This person ended up withdrawing from the scene in Seattle and moved abroad. And is completely anonymous there now. I feel like they escaped in a way.
Severin: I agree with you 100 percent. If somebody has done something, they gotta be called out. It’s too easy for people to hide.
Rollins: Particularly in this city, [the perpetrators] take advantage of people not wanting to be confrontational. They know that nobody’s gonna confront them. So, considering the whole Dave Meinert thing, that he operated, at least for 15 years, outing might be a really healthy thing to do. But I don’t know how to go about it. One, because I know it can be litigious.
Severin: I understand that women don’t want to come out because it would ruin their lives, their careers. Because of the way our society is set up. It’s so much harder for women to be able to get ahead.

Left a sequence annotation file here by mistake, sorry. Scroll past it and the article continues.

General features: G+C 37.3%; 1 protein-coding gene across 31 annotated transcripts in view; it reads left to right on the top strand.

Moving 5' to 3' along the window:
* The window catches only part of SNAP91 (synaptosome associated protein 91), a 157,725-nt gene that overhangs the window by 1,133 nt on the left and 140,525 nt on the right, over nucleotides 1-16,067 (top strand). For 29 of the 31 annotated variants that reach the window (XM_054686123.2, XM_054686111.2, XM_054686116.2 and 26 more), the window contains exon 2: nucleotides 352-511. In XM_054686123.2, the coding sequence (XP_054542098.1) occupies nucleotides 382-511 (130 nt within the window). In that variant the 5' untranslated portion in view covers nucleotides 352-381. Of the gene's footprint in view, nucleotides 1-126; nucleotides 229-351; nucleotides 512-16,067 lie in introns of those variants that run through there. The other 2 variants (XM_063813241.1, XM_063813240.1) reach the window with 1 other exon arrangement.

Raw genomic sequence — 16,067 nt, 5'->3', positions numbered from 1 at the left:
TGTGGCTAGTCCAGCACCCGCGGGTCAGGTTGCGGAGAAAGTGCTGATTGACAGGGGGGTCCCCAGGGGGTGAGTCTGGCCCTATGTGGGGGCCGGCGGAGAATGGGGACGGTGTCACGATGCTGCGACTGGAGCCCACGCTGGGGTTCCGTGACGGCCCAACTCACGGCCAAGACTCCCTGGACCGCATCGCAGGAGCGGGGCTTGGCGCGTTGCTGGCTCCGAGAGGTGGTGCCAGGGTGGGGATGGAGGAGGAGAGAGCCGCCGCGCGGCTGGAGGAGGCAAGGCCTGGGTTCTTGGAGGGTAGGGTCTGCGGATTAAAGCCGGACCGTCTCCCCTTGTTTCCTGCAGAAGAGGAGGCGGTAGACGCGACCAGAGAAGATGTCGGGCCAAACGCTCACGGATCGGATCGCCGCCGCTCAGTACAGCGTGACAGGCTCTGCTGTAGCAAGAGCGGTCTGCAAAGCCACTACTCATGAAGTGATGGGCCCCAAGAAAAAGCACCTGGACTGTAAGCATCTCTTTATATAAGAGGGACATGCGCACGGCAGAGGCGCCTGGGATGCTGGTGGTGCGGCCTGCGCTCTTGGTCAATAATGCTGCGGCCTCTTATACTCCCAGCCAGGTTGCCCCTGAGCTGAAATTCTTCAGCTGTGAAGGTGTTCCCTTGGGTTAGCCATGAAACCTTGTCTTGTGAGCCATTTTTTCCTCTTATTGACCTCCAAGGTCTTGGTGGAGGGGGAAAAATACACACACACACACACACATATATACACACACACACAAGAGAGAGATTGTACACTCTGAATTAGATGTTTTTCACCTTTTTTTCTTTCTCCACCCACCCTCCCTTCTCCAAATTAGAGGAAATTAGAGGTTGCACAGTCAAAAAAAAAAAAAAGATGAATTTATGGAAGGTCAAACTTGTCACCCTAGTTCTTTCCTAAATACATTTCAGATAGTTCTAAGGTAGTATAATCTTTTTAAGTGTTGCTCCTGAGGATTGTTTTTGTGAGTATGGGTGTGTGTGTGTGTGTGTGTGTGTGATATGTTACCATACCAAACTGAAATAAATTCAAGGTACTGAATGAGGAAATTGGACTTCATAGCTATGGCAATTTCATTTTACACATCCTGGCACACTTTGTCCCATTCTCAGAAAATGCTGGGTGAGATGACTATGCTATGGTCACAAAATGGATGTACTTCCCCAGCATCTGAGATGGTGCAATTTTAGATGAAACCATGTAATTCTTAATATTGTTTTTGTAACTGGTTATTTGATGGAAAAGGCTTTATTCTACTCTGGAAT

Elford: Well, it’s like the Weinstein thing. That’s why so many of these women didn’t say something for 20 or 30 years.
Severin: Right. They didn’t want to take that chance of ruining everything, so they did nothing. And I get it. But, as men, if we know people, we gotta call them out.
Because this was our safe little community. This is Seattle. It’s our little bubble. Myself and a lot of people were just naïve and would think, “Oh that’s not going to happen around us. These are good people.” I’ve seen David do really good things for Seattle and this state and the community. And, then you find out something like this and it’s just...